Got the front brakes bled today.
Between the Russell "Speed Bleed" screws, and the MityVac, it's a one-man operation!
I started by slurping out as much fluid as I could from the master cylinder reservoir with the MityVac, and then wiping out the reservoir with a clean shop towel.
The fluid that came out looked like VERY bad coffee, and the plastic reservoir was filthy with rusty colored slime.
Took most of a quart of new DOT3 fluid before it was coming out clean from the bleeder screw on the caliper, and the drivers side is the closest to the master cylinder.
Generally, you start bleeding at the brake that's furthest from the master cylinder, usually the right rear, but I've done it different ways at different times, and it never seemed to make a difference where I started from.
So, one more item crossed off the list!
Admiral Yamamoto infamously said "You cannot invade the mainland United States. There would be a man with a rifle behind every blade of grass."
And so it should be, a nation of riflemen....
Thursday, September 8, 2016
Subscribe to: Post Comments (Atom)
Discharged From Home Care!
The home care Nurse was here this morning for my "Final Exam" and discharge. I'm ahead of what The Numbers say in terms of re...
Rhapsody in Blue is one of my favorite compositions. It's too complex to call just a "song". I've heard dozens of recor...
Ahhhhh....so nice to smell it coming in, feel the temperature drop and the wind pick up.....and then it comes. Gently at first, and the...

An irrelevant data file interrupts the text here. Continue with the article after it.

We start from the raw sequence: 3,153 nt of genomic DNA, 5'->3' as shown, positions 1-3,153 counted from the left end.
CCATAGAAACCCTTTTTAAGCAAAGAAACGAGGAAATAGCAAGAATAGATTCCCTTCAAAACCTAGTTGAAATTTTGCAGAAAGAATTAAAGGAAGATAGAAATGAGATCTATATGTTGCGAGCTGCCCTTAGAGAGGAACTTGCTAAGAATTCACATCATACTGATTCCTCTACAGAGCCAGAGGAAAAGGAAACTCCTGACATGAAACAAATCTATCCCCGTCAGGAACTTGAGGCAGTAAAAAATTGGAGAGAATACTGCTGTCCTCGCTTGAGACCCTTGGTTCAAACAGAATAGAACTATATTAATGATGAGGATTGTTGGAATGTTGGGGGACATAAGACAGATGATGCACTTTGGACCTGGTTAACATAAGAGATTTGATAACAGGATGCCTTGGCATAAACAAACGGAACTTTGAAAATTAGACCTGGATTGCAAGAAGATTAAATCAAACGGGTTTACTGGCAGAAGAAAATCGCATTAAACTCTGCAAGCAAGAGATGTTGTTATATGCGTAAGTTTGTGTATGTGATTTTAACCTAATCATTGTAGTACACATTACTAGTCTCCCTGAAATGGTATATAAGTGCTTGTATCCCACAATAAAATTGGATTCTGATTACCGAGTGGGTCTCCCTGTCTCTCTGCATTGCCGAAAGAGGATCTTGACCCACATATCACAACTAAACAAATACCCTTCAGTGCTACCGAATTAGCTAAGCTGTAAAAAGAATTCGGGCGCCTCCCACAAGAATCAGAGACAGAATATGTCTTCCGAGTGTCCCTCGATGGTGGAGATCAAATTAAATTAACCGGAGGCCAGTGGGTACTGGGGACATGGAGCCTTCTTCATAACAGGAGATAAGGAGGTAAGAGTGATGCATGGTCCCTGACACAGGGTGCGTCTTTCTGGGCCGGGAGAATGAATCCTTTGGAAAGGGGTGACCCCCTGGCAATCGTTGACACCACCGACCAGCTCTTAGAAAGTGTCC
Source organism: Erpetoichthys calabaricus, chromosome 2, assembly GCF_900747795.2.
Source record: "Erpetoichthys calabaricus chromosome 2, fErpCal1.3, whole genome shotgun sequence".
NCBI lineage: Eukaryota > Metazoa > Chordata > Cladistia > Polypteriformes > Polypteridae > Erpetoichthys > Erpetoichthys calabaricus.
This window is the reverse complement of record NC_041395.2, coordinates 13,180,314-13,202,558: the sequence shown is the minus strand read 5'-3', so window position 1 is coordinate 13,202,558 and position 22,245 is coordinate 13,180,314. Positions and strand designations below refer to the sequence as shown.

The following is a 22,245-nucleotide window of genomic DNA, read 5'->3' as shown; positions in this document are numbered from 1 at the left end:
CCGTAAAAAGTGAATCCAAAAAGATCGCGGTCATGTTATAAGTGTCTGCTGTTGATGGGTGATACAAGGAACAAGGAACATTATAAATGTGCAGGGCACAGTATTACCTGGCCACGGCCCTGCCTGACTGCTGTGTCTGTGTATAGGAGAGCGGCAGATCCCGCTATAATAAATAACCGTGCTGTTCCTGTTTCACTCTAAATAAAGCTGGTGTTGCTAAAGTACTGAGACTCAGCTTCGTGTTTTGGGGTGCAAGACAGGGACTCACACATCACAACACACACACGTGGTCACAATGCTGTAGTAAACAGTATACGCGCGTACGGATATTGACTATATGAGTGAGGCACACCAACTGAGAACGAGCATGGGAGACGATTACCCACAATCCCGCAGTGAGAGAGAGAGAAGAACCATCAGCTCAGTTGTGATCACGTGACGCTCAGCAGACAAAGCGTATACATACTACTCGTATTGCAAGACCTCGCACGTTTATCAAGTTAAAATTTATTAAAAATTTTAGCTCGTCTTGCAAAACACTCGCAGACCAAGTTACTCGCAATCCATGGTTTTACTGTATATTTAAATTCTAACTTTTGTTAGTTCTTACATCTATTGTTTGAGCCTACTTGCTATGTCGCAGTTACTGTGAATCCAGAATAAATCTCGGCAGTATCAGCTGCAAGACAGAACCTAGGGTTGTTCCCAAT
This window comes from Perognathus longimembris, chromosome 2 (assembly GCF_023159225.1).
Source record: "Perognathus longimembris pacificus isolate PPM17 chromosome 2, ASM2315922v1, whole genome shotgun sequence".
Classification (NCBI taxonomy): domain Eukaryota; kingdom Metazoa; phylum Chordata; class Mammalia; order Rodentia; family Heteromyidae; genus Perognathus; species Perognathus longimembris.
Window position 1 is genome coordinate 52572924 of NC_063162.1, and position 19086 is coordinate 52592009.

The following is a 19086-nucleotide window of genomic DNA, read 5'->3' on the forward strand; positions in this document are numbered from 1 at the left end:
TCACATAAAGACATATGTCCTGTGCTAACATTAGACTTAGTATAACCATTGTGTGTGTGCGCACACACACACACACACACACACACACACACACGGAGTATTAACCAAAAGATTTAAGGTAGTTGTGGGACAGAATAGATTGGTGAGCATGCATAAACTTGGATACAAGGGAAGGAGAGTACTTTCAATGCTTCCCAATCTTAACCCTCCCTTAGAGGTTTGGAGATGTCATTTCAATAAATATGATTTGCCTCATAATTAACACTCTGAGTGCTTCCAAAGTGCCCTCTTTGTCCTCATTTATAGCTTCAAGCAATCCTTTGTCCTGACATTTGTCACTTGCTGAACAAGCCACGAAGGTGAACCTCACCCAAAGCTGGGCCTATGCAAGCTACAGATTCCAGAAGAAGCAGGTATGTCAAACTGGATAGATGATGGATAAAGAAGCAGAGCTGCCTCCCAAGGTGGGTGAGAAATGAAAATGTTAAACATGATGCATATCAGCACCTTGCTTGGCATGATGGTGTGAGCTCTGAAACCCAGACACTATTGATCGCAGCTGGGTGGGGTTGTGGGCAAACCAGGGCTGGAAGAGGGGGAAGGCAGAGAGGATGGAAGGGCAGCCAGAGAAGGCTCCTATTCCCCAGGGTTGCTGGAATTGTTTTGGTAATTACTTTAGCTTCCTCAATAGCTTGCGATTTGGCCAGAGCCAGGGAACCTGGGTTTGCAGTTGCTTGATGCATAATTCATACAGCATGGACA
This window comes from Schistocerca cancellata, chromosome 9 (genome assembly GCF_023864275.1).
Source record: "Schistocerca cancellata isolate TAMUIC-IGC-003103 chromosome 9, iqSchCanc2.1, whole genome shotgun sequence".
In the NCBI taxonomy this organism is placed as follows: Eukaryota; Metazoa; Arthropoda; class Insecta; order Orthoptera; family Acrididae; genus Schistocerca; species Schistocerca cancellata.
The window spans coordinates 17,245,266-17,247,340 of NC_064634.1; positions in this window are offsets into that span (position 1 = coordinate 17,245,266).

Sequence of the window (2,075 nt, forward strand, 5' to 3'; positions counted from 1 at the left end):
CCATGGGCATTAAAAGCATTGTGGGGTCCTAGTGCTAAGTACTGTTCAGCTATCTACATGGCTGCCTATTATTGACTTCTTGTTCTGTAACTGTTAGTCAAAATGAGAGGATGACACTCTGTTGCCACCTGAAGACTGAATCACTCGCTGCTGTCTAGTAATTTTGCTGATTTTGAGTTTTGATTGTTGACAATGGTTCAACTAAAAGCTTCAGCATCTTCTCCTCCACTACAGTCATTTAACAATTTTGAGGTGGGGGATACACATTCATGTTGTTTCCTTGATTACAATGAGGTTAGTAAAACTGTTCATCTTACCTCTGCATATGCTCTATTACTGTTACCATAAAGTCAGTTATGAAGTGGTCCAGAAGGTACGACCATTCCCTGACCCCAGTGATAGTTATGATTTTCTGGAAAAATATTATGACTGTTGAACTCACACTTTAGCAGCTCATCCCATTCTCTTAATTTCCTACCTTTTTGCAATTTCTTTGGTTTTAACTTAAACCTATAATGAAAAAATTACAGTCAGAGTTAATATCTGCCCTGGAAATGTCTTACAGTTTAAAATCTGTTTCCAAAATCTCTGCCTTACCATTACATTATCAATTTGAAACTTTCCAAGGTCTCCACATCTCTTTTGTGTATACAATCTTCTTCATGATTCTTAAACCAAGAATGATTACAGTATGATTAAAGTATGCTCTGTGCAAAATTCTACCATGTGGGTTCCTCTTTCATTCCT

Good work. One more step toward wonderment and the coolest Supra on the road.ReplyDelete
The Guys Who Know This Stuff are suggesting I bleed them again with the engine running so the power brake booster is operating. The MityVac puts a vacuum at the bleed screw, pulling the fluid through. Running the engine and pumping the pedal pushes the fluid through, and will probably flush the crud out of the master cylinder.ReplyDelete
This is where the "Speed Bleeders" come into play. They're really a spring-loaded one-way check valve, so unless there's pressure in the system (or vacuum on the other side), they don't allow any fluid to pass. I'll crack them open, hook a hose to them, and pump the pedal a few times, carefully checking the fluid in the reservoir. You DO NOT want to run the master cylinder dry in these cars as it's a PITA to bleed....
Works great but I always seem to knock over the catch container.ReplyDelete
I did that tonight myself...BUT the MityVac catch can has a screw-on top with two hoses. One goes to the bleed screw, and through the lid with an 1-1/2" hose. The other hose goes to the pump.ReplyDelete
Would have been 4 ozs of cruddy, dirty brake fluid on the ground if it hadn't had the lid!
Cruddy, dirty brake fluid on the ground? In California? Boy are you lucky that didn't happen. Isn't that a life sentence there? It would be a superfund site.ReplyDelete
Yup, probably would have been a $100,000 fine, 6 months in prison, and the loss of all my civil rights!ReplyDelete
Good thing it never happened....
Gah, I HATE bleeding brakes... Such a PITA, when it was all manual.ReplyDelete
Yep, BTDT AND got the tee shirt!ReplyDelete
Just having the speed bleeders makes it pretty much a one-man operation.
I needed this post 2 weeks ago! :)ReplyDelete
I might have to get some speed bleeders. Thx, Jim.
They're made by "Russell Industries", now owned by Edelbrock. Available in standard and metric sizes for almost anything.ReplyDelete
I bought mine from Raptor Racing, but Summit has the same prices, and I like to support people that make and stock products for oddball cars like mine!